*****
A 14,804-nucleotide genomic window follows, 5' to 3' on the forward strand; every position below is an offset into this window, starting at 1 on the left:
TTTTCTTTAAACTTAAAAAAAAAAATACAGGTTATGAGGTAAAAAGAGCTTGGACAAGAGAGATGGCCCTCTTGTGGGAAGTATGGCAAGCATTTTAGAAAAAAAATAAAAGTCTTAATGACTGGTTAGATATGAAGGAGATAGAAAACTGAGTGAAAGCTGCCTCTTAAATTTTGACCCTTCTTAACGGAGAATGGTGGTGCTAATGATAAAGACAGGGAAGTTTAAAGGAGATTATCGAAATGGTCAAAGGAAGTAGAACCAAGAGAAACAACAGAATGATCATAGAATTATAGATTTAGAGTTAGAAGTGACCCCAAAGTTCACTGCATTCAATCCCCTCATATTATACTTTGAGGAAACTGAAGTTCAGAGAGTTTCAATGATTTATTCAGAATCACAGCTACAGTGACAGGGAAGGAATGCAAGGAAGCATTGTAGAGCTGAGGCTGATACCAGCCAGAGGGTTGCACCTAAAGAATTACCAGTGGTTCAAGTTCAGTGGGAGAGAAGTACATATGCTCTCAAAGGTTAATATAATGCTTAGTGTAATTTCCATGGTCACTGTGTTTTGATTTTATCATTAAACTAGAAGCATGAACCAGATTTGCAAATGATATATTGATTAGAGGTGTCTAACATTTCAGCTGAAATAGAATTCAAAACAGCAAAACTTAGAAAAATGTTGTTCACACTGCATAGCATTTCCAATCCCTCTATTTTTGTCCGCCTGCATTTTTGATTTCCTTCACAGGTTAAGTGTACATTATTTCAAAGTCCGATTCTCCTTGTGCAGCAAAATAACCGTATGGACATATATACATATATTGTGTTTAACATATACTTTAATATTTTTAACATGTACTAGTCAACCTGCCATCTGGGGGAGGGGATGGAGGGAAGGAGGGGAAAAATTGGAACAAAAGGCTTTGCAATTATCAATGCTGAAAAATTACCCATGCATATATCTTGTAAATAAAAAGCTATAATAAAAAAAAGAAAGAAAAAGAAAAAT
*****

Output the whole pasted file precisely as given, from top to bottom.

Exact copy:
A 14,804-nucleotide genomic window follows, 5' to 3' on the forward strand; every position below is an offset into this window, starting at 1 on the left:
TTTTCTTTAAACTTAAAAAAAAAAATACAGGTTATGAGGTAAAAAGAGCTTGGACAAGAGAGATGGCCCTCTTGTGGGAAGTATGGCAAGCATTTTAGAAAAAAAATAAAAGTCTTAATGACTGGTTAGATATGAAGGAGATAGAAAACTGAGTGAAAGCTGCCTCTTAAATTTTGACCCTTCTTAACGGAGAATGGTGGTGCTAATGATAAAGACAGGGAAGTTTAAAGGAGATTATCGAAATGGTCAAAGGAAGTAGAACCAAGAGAAACAACAGAATGATCATAGAATTATAGATTTAGAGTTAGAAGTGACCCCAAAGTTCACTGCATTCAATCCCCTCATATTATACTTTGAGGAAACTGAAGTTCAGAGAGTTTCAATGATTTATTCAGAATCACAGCTACAGTGACAGGGAAGGAATGCAAGGAAGCATTGTAGAGCTGAGGCTGATACCAGCCAGAGGGTTGCACCTAAAGAATTACCAGTGGTTCAAGTTCAGTGGGAGAGAAGTACATATGCTCTCAAAGGTTAATATAATGCTTAGTGTAATTTCCATGGTCACTGTGTTTTGATTTTATCATTAAACTAGAAGCATGAACCAGATTTGCAAATGATATATTGATTAGAGGTGTCTAACATTTCAGCTGAAATAGAATTCAAAACAGCAAAACTTAGAAAAATGTTGTTCACACTGCATAGCATTTCCAATCCCTCTATTTTTGTCCGCCTGCATTTTTGATTTCCTTCACAGGTTAAGTGTACATTATTTCAAAGTCCGATTCTCCTTGTGCAGCAAAATAACCGTATGGACATATATACATATATTGTGTTTAACATATACTTTAATATTTTTAACATGTACTAGTCAACCTGCCATCTGGGGGAGGGGATGGAGGGAAGGAGGGGAAAAATTGGAACAAAAGGCTTTGCAATTATCAATGCTGAAAAATTACCCATGCATATATCTTGTAAATAAAAAGCTATAATAAAAAAAAGAAAGAAAAAGAAAAAT